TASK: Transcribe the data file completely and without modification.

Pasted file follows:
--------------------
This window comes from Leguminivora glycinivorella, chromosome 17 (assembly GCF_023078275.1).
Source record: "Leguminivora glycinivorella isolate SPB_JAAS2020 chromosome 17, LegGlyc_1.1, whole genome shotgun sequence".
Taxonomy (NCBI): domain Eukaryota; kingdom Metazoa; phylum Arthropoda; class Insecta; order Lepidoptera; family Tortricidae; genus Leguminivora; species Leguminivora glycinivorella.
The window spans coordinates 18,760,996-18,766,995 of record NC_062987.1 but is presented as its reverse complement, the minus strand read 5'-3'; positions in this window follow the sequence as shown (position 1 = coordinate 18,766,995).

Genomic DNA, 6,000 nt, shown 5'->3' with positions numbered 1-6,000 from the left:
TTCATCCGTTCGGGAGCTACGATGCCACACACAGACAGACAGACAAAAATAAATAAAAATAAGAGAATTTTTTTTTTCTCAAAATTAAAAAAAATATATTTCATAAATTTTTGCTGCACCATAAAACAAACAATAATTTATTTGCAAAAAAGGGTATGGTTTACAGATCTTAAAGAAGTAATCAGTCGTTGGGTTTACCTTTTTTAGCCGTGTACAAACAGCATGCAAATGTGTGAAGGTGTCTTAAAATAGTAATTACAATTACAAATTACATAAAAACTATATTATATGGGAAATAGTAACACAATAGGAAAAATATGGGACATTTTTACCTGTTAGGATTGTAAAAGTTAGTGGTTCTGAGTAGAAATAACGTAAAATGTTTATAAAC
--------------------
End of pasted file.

This window comes from Leguminivora glycinivorella, chromosome 17 (assembly GCF_023078275.1).
Source record: "Leguminivora glycinivorella isolate SPB_JAAS2020 chromosome 17, LegGlyc_1.1, whole genome shotgun sequence".
Taxonomy (NCBI): domain Eukaryota; kingdom Metazoa; phylum Arthropoda; class Insecta; order Lepidoptera; family Tortricidae; genus Leguminivora; species Leguminivora glycinivorella.
The window spans coordinates 18,760,996-18,766,995 of record NC_062987.1 but is presented as its reverse complement, the minus strand read 5'-3'; positions in this window follow the sequence as shown (position 1 = coordinate 18,766,995).

Genomic DNA, 6,000 nt, shown 5'->3' with positions numbered 1-6,000 from the left:
TTCATCCGTTCGGGAGCTACGATGCCACACACAGACAGACAGACAAAAATAAATAAAAATAAGAGAATTTTTTTTTTCTCAAAATTAAAAAAAATATATTTCATAAATTTTTGCTGCACCATAAAACAAACAATAATTTATTTGCAAAAAAGGGTATGGTTTACAGATCTTAAAGAAGTAATCAGTCGTTGGGTTTACCTTTTTTAGCCGTGTACAAACAGCATGCAAATGTGTGAAGGTGTCTTAAAATAGTAATTACAATTACAAATTACATAAAAACTATATTATATGGGAAATAGTAACACAATAGGAAAAATATGGGACATTTTTACCTGTTAGGATTGTAAAAGTTAGTGGTTCTGAGTAGAAATAACGTAAAATGTTTATAAAC